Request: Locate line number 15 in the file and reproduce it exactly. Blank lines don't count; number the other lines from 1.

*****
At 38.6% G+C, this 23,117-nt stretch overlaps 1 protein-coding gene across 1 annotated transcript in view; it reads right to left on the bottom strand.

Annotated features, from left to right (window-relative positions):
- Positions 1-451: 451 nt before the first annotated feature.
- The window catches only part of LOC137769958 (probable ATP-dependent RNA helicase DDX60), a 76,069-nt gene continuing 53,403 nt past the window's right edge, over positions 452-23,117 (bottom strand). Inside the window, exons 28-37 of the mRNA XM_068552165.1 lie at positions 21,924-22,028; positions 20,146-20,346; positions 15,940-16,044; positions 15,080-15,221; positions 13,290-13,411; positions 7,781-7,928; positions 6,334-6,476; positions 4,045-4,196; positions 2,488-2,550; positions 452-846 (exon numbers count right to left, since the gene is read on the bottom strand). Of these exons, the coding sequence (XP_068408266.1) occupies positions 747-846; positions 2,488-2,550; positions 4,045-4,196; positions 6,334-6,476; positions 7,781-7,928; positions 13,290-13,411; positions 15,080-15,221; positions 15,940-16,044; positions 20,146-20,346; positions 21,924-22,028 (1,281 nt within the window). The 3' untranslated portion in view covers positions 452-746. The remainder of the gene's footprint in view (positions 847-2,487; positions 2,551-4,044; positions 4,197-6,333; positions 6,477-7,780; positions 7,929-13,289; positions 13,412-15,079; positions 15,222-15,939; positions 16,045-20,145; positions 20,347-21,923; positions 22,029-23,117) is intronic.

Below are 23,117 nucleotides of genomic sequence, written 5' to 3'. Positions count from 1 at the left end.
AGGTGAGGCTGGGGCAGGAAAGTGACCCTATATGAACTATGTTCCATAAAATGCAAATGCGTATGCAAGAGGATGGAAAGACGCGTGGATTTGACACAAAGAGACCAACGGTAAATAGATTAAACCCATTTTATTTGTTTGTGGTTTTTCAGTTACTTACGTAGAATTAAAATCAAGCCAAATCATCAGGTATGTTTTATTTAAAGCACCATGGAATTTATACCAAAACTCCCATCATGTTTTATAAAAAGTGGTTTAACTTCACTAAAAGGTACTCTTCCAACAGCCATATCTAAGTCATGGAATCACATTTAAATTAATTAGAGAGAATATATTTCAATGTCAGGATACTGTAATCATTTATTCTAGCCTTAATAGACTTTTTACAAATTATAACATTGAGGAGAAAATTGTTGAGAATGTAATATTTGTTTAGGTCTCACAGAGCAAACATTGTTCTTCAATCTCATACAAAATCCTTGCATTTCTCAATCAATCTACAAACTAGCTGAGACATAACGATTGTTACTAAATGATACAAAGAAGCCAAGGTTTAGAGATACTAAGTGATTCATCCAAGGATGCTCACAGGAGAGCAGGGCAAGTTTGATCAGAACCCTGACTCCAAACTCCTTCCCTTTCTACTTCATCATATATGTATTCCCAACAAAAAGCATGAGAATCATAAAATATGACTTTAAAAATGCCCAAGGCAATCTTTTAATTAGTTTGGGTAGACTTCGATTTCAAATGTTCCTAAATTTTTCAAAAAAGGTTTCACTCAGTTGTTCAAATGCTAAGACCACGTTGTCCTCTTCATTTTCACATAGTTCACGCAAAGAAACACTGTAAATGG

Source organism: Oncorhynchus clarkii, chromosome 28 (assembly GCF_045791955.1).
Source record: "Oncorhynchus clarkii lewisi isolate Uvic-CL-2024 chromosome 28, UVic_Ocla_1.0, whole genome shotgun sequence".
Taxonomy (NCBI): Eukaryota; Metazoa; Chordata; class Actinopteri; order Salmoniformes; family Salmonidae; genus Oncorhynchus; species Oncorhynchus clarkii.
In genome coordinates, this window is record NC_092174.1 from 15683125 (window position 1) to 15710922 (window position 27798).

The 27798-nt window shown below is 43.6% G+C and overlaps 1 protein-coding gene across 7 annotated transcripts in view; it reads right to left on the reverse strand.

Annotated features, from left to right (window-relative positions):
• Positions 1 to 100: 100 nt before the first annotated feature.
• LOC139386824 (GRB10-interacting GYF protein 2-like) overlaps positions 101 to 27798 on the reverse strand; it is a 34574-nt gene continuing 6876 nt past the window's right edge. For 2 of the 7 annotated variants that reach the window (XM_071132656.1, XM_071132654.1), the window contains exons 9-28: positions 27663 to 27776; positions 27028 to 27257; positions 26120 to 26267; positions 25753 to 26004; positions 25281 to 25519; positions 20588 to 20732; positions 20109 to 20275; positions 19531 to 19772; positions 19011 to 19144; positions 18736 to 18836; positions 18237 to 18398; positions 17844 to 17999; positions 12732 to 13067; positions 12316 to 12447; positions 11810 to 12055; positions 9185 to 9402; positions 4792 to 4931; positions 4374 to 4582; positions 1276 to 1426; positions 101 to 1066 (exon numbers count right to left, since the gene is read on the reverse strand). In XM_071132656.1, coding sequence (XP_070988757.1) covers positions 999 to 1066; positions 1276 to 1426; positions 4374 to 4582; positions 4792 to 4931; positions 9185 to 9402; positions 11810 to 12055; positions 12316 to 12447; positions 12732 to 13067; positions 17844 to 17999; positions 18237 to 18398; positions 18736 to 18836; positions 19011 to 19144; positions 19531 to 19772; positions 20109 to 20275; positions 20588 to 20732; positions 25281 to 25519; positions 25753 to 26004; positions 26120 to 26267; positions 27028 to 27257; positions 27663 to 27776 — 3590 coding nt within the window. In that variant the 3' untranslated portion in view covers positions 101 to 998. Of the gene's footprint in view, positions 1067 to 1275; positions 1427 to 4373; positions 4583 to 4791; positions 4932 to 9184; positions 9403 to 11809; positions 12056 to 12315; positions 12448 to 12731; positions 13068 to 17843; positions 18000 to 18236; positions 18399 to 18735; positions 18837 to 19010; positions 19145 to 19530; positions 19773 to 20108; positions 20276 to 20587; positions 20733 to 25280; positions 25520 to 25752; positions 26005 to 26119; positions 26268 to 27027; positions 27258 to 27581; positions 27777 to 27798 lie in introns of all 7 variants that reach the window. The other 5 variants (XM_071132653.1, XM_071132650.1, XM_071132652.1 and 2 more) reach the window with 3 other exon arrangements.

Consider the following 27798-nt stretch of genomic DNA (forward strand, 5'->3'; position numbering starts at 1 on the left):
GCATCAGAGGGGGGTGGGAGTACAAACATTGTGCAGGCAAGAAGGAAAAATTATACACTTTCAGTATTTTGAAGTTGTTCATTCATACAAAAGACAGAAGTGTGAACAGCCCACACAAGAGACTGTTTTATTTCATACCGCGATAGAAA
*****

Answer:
Consider the following 27798-nt stretch of genomic DNA (forward strand, 5'->3'; position numbering starts at 1 on the left):